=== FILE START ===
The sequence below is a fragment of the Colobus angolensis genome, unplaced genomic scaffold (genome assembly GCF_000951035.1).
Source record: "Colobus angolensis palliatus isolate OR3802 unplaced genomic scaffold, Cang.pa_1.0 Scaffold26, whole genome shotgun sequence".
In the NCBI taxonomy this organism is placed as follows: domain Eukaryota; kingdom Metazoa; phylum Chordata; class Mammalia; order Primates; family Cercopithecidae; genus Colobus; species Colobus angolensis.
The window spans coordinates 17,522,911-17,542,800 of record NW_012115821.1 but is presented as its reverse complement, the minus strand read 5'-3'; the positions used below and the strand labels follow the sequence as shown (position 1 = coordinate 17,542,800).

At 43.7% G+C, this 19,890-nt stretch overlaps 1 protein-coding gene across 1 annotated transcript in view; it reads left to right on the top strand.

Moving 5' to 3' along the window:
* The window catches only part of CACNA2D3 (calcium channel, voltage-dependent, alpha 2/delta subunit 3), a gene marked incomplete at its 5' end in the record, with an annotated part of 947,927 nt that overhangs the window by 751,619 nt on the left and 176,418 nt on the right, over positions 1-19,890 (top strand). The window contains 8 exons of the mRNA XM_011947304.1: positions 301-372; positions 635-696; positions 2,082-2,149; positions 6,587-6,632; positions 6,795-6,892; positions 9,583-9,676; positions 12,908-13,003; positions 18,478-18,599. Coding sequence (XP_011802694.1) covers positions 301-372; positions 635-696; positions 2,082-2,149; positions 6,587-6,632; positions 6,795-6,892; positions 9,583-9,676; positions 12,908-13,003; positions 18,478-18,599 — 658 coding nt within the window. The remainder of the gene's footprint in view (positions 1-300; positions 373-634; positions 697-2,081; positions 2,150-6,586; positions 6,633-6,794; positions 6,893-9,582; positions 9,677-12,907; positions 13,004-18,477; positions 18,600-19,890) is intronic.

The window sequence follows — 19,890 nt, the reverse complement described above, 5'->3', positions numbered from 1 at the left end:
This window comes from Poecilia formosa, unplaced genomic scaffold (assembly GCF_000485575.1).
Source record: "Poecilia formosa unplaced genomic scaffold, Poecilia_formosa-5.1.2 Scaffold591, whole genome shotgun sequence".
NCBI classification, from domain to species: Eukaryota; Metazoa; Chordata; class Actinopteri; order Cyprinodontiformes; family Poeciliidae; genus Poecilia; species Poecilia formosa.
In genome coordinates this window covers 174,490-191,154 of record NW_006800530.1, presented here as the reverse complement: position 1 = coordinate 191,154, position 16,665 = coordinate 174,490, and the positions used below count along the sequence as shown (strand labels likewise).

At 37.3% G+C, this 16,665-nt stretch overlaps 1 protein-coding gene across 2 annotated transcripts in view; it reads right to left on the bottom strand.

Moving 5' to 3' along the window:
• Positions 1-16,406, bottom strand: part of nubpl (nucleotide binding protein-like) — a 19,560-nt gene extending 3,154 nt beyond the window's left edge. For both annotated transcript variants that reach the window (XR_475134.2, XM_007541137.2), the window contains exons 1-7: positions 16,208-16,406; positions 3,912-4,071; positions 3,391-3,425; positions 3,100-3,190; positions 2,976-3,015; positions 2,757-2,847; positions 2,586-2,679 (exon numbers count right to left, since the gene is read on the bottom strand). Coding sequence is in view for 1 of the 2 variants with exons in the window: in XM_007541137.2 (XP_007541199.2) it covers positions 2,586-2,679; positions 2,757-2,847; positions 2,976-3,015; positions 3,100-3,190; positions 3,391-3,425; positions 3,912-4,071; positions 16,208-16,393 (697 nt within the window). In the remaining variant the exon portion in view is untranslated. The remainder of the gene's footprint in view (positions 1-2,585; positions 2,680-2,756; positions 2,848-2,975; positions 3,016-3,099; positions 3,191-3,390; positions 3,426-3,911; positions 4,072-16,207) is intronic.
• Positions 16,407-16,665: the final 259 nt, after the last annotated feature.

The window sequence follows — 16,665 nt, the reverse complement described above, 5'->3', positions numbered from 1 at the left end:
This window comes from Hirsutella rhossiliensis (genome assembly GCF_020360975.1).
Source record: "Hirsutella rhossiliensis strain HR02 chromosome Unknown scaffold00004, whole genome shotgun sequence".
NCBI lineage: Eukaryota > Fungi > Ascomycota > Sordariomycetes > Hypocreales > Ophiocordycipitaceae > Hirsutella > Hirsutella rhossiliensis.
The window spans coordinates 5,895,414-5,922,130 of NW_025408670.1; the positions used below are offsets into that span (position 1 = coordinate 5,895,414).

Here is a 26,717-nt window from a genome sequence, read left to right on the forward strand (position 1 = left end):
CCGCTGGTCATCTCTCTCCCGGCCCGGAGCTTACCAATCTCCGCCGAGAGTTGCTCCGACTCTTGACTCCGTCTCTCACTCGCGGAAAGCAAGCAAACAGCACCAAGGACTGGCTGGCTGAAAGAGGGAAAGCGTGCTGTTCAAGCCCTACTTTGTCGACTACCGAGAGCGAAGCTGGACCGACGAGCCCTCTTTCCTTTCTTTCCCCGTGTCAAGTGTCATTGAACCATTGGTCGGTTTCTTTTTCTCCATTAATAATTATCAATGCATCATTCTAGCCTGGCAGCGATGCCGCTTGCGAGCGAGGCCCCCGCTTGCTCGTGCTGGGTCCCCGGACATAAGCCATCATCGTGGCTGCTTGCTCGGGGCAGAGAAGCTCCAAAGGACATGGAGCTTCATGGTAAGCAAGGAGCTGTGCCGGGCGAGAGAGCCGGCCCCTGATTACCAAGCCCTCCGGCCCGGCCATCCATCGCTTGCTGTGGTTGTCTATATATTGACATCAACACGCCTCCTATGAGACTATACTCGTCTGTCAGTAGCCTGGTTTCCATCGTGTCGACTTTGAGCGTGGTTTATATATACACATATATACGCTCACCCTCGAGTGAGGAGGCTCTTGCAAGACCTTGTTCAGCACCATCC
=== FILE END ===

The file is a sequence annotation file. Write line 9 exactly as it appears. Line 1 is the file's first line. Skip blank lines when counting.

This window comes from Poecilia formosa, unplaced genomic scaffold (assembly GCF_000485575.1).